As one of the places to visit in Mandalay, you will not short of things to do at U Bein Bridge whether it be appreciating the beauty of the lagoon, taking a stroll along the bridge and observing local Burmese lifestyle such as monks and villagers commute back and forth, Burmese biking across one end to another, fisherman with his fishnet in the still lake. Hours during sunset and sunrise are magic moments of serenity, while the air is fresh too. The best snapshot of authentic Burmese life is afforded by hiring a boat so as to see this iconic teak footbridge from the water.
4.Mandalay Travel Blog | The Mingun Pagoda and The World’s Largest Ringing Bell
Had the structure been finished, it would have been rivaled the size of the Great Pyramid of Giza. Follow today’s Mandalay travel blog to find out how big is the size if the construction had been completed. The Mingun Pagoda, with only 1 out of 3 of its expected completion, is ranked the world’s largest pile of bricks and paying a visit is one of the things to do in Mandalay. Traveling up northwest 40 km from Central Myanmar, it is where this mighty pagoda left unfinished. Built in 1790, King Bodawpaya initiated this project to enshrine the Buddha tooth relics received from China.
During construction, most labors were prisoners and slaves spending 7 years in building the monument until reached one-third of its original model, 50 meters tall and 70 meters wide. The construction process went unfavorable among people and the state. Thus, a prophecy allegedly played with the King’s superstitious nature had been emerged saying that ‘Once the pagoda is finished, his Kingdom would come to an end’. Fearing that the power would be gone, the project was slowed and finally halted when the King died.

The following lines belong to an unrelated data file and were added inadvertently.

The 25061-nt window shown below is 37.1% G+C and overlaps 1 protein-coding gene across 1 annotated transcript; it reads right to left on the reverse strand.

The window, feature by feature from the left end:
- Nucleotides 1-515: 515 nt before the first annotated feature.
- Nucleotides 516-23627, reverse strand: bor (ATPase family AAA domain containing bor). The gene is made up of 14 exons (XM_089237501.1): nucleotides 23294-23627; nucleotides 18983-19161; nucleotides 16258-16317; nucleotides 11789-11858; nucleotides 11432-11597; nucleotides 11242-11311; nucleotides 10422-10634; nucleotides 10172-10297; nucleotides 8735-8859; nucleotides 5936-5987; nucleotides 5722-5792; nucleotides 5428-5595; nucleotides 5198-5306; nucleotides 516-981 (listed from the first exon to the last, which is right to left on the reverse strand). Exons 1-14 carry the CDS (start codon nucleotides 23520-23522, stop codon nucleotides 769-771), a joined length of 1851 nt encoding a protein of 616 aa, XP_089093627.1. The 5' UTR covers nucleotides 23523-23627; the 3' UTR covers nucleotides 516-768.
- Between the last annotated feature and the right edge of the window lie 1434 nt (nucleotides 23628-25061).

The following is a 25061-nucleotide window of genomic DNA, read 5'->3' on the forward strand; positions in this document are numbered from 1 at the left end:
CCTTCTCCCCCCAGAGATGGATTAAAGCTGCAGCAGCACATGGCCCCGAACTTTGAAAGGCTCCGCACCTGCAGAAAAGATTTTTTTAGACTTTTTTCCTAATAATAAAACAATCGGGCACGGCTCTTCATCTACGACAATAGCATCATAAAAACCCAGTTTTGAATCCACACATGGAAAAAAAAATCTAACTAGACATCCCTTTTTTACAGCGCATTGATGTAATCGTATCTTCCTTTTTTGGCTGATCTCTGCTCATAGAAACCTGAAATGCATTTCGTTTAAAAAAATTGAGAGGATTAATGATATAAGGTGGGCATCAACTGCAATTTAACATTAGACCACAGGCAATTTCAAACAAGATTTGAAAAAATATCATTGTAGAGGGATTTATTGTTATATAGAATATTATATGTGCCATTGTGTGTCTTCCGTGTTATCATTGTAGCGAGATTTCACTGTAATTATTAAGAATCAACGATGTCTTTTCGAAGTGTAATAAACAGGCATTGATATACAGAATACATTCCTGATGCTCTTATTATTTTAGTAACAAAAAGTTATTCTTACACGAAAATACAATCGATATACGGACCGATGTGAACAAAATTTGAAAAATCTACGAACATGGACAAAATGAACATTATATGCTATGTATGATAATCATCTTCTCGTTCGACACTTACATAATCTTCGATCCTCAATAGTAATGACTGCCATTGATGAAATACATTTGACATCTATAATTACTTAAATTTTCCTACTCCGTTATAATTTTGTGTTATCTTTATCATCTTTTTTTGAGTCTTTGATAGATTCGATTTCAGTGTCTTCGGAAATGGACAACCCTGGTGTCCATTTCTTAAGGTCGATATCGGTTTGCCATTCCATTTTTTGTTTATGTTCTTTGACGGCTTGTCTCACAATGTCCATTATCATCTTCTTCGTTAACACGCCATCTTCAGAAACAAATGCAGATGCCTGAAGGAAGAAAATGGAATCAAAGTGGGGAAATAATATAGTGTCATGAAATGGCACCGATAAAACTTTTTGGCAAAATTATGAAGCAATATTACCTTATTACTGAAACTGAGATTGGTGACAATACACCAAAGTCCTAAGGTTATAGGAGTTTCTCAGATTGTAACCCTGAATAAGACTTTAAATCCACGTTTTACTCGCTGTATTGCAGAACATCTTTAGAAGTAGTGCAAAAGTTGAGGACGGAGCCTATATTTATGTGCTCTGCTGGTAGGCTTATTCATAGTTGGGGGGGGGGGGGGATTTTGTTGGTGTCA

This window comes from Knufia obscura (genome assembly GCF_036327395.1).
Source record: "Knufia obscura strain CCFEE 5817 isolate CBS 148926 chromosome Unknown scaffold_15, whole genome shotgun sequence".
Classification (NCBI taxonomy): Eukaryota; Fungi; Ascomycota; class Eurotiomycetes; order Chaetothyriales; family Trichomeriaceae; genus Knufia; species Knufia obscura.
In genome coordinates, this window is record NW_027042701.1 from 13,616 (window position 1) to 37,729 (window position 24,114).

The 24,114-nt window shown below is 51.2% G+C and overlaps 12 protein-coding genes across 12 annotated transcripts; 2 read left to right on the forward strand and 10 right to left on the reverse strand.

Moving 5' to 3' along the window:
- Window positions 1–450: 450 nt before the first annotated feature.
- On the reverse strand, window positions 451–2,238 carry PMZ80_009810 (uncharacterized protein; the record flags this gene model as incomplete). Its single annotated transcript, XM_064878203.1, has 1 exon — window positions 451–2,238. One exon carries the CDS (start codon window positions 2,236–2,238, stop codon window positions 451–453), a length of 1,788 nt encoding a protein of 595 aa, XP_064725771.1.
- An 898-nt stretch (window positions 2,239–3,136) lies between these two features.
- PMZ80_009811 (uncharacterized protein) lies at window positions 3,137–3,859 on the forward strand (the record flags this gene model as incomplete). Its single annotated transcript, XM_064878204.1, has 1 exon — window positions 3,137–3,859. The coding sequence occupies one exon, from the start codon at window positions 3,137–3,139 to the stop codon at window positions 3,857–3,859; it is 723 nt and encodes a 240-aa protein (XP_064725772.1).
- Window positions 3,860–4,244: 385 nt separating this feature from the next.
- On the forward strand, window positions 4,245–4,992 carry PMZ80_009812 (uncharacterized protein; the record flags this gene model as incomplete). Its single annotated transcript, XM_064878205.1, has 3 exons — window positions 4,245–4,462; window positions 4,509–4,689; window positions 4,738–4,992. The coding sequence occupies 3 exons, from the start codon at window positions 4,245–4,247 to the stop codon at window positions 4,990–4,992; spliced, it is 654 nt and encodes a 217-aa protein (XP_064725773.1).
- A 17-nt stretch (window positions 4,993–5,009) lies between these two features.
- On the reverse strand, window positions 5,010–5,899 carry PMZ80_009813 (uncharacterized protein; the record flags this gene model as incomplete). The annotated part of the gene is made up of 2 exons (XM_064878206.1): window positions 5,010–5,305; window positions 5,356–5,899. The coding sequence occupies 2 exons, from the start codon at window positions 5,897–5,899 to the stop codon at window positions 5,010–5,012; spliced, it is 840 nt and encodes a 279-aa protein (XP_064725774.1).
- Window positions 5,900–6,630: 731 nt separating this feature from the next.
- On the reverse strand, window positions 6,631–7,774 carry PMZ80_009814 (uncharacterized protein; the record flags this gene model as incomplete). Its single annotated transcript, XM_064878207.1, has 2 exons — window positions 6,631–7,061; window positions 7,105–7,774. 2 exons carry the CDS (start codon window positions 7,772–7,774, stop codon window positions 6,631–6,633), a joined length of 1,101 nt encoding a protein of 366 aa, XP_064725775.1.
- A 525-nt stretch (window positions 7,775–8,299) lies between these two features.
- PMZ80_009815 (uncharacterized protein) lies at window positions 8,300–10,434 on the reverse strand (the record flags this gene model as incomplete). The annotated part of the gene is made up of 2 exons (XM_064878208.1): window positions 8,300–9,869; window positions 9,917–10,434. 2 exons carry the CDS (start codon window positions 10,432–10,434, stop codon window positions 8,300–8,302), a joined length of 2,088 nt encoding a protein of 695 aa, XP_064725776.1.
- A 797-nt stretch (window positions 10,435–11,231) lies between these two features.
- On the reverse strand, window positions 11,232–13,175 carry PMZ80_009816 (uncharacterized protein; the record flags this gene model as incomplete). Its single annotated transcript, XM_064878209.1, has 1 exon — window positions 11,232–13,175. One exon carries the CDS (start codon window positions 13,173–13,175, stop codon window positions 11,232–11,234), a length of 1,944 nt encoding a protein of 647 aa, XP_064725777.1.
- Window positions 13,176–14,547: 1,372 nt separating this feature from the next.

5.Mandalay Travel Blog | Kuthodaw Pagoda
Have you ever been curious about what the world’s largest book looks like? If so, then Kuthodaw Pagoda is the place to be. The pagoda is easy to notice locating magnificently at the foot of Mandalay Hill, right at the base of its southeast stairways. Formed like a large square when it was taken for aerial photograph, the gilded monastery acts as a center surrounded by uncountable small white pagodas. Such distinguished pattern makes it recognizable for one of the places to visit in Mandalay.
When the Royal Palace was built in 1857 by King Mindon, so did the Kuthodaw. The outset of the pagoda was a result from the King’s fear of losing the teaching of Gautama Buddha for next generation. The entire texts from Buddhist scriptures or so-called ‘Tipitaka Pali Canon of Theravada Buddhism’, were meant to last forever with the method of huge slab inscription. Countless letters were drawn into 729-page slabs in gold color from the very first intention. As time went by, the gold texts gradually faded away but it has been refilled with simple black ink. While the glory may have vanished, the messages will never fade away and that reflects the concept of King’s Mindon who initiated this 161 years ago.
6.Mandalay Travel Blog | The Maha Aung Mye Bonzan Monastery
On the East Bank of the Irrawaddy river, a religious edifice was built. The Maha Aung Mye Bonzan Monastery is a typical example of Buddhist temples in Myanmar during the Konbaung dynasty, especially the stucco sculptures that typified wooden monasteries commonly found throughout. Alternatively known as ‘the Brick Monastery’, the Maha Aung Mye Bonzan was entirely made out of brick. The multi-tiered roofs and materials in making arguably look resembling the wood carvings architecture.
As it is the case for most temples in Myanmar, two large Chinthes welcome visitors at the entrance, and at the same time they protect the Burmese according to Burmese mythological lions. The Monastery looks even more mysterious when considering how cryptic of its chambers and pillars were placed. Today, Burmese Buddhist monks make their ritual routines here. The monastery is also accessible by visitors allowing for a glimpse of how their daily practices are like, one of the things to do in Mandalay.